Neil Gaiman has been working in fantasy for over 25 years. He has written huge hits like comic book series Sandman, fantasy novel Stardust and his most recent novel The Ocean at the End of the Lane, which was voted Book of the Year in the British National Book Awards. Yet, he tells RadioTimes.com, he is mostly known for two episodes he wrote for some show called Doctor Who – especially his 2011 debut The Doctor’s Wife, which saw the Tardis become human.
“My waiter in a restaurant recently came up to me and said, ‘Are you Neil Gaiman?’ I said yes. ‘I loved The Doctor’s Wife! Nightmare in Silver, not so much, but the Doctor’s Wife is so wonderful!’ and then I found myself being interrogated by a Japanese waiter in a sushi restaurant if I was writing for series nine!”
“I think in a lifetime of writing things that people have liked, I’ve never done something quite so beloved as The Doctor’s Wife. It’s funny now talking to Steven [Moffat] about it, because none of us knew it was going to be this beloved thing. I think Steven was dead-worried it was going to be too odd for Doctor Who in a way… There were all these mis-steps we could’ve done just because there hadn’t been anything like it. But the only thing we were certain of was that, for it to work, it had to be the only time [the Tardis coming to life] ever happened. You couldn’t repeat it. And I think there is something in that that kind of powers it.”
As you may have gathered from Gaiman’s waiter, however, the author’s 2013 follow-up, Nightmare in Silver, was not as well received as The Doctor’s Wife. The series seven story saw the Doctor and Clara take two children to an extra-terrestrial theme park, only for them to run into upgraded Cybermen whose Cyber-Planner invaded the Doctor’s brain, splitting his personality.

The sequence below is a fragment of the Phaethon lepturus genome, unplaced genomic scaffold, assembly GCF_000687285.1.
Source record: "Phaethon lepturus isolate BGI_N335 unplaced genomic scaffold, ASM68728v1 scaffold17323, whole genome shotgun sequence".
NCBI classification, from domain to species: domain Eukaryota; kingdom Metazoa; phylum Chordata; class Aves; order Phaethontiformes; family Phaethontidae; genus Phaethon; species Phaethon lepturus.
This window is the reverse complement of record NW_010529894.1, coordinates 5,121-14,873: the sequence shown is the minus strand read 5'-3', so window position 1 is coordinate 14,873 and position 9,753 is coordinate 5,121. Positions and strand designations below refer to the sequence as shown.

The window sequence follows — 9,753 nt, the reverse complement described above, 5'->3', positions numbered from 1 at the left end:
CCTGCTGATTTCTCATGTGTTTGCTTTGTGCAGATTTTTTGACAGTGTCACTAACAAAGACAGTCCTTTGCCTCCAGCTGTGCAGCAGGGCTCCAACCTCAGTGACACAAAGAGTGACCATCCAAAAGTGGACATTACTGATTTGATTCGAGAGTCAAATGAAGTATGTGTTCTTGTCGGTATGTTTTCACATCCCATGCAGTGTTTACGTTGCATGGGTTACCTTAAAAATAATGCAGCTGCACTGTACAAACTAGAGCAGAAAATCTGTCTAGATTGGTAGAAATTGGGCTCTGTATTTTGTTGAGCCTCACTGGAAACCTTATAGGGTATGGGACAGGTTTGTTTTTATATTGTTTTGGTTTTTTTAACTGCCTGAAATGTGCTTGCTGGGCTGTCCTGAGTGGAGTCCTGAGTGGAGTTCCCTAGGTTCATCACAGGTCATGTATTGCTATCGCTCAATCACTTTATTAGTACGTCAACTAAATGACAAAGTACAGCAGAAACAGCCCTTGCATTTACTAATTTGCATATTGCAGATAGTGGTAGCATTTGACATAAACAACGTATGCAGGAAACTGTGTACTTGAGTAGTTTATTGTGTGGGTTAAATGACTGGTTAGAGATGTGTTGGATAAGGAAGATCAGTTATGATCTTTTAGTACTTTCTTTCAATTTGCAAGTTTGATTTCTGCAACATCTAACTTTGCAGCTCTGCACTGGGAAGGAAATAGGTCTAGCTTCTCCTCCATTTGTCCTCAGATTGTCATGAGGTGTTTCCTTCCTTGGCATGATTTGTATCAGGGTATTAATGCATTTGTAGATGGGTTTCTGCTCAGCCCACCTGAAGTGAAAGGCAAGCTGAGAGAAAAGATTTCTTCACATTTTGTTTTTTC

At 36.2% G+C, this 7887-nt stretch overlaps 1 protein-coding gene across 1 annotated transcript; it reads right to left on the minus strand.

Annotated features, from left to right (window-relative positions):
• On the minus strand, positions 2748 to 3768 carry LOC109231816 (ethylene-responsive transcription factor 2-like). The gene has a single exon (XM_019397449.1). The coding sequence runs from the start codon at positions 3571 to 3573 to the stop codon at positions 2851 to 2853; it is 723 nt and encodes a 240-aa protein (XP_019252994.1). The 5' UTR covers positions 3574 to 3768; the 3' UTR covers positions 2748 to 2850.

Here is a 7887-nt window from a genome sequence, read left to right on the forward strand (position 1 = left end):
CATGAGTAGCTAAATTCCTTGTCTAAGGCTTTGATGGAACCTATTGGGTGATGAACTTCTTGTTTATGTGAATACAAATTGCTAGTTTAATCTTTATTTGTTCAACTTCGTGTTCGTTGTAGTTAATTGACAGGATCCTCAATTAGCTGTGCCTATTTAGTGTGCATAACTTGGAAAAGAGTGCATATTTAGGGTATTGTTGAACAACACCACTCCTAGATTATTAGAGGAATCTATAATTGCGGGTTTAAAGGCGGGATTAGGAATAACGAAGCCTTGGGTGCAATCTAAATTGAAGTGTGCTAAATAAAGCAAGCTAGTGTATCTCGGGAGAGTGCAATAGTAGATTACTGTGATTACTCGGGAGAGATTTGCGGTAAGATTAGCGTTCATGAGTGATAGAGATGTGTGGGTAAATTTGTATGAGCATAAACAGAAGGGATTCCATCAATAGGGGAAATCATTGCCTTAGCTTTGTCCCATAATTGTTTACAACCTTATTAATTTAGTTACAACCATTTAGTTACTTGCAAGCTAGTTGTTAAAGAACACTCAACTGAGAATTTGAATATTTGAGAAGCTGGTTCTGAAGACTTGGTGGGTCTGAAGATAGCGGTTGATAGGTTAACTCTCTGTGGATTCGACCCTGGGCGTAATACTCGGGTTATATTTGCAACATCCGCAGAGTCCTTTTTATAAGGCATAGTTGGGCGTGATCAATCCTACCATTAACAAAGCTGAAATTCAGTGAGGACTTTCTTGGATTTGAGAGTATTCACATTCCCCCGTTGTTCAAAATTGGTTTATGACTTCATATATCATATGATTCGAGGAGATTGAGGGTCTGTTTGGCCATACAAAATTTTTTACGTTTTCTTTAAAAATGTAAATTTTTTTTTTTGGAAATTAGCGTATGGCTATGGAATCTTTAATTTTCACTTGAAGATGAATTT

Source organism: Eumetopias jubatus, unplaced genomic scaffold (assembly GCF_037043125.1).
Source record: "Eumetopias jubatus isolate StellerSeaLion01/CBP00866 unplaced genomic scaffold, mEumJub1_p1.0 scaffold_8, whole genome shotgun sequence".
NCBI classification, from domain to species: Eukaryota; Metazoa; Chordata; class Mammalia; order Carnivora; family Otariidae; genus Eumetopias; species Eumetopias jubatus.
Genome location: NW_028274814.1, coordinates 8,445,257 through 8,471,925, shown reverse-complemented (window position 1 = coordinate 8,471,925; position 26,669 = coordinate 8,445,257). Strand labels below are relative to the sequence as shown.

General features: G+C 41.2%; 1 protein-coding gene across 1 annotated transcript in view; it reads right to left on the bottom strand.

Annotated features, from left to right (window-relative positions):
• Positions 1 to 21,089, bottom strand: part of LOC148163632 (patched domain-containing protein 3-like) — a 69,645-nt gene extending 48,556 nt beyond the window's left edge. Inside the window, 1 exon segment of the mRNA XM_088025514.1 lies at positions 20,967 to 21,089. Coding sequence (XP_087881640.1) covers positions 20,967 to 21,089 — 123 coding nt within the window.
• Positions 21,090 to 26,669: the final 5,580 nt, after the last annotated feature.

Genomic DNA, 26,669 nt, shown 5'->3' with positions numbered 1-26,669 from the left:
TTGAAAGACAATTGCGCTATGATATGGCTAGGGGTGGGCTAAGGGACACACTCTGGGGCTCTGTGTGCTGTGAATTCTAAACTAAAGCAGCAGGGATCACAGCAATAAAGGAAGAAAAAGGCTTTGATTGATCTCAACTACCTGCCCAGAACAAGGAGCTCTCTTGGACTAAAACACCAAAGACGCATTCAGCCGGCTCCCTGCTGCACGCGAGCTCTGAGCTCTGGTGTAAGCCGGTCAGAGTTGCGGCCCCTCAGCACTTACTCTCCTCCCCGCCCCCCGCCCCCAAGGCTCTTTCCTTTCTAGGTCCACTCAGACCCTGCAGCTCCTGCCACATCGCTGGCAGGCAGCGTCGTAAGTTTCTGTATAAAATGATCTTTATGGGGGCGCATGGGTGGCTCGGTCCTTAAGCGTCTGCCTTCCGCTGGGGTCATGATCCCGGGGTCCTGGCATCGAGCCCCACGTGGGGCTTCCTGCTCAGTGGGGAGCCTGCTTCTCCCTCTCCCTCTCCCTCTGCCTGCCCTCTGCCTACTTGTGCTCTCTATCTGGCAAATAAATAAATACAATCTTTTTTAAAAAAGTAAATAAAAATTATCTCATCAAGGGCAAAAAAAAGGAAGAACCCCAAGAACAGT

It was panned by critics, with Radio Times’ own Doctor Who reviewer writing, “Among 21st-century episodes, Nightmare in Silver now joins Fear Her, The Doctor’s Daughter, The Beast Below and The Curse of the Black Spot in the mercifully small gallery of duds that I would never willingly sit through again.”
So, of course, the questions is: how does Gaiman feel about it now?
“Nightmare in Silver is some people’s favourite but everybody, including me, thinks, ‘oh if we had another week, we could’ve changed this,’ and then you’re kind of stuck with it. I think there are things that could’ve been better, but I also think that the thing I wanted to do in Nightmare in Silver I did: to show people that Matt Smith could act.
“It was one of those things that fascinated me watching Matt, getting to know Matt a little bit: it was sensible people who should’ve known better assuming that the Eleventh Doctor was just Matt Smith, and I’m going, ‘No, that’s a part that he’s playing,’ and he’s an incredible, fantastic actor, who is, as the Doctor, capable of this enormous range, and yet there’ s a lot of stuff he’s not doing. So I thought, ‘wouldn’t it be amazing to have him go up against himself?’ Which is something that even though is a staple of sci-fi drama, is not something that’s ever happened in Doctor Who. Even people who don’t like bits of Nightmare in Silver love the ‘Matt Smith as [Cyber-Planner alter-ego] Mr Clever’ stuff.”
As revealed by RadioTimes.com last month, Gaiman won’t be writing a third Doctor Who episode for next year’s series because of, “ridiculous work commitments.” He is, though, very keen to write for the 12th Doctor at some point.
“I am determined to write for Peter Capaldi,” he said. “As long as Peter is Doctor Who, I will write for him. And every time I’m in the UK, I go and see the Doctor Who people. I go see [producer] Brian Minchin and Steven Moffat, and none of us are going to let me go off the boil.”
Doctor Who will return with series nine later this year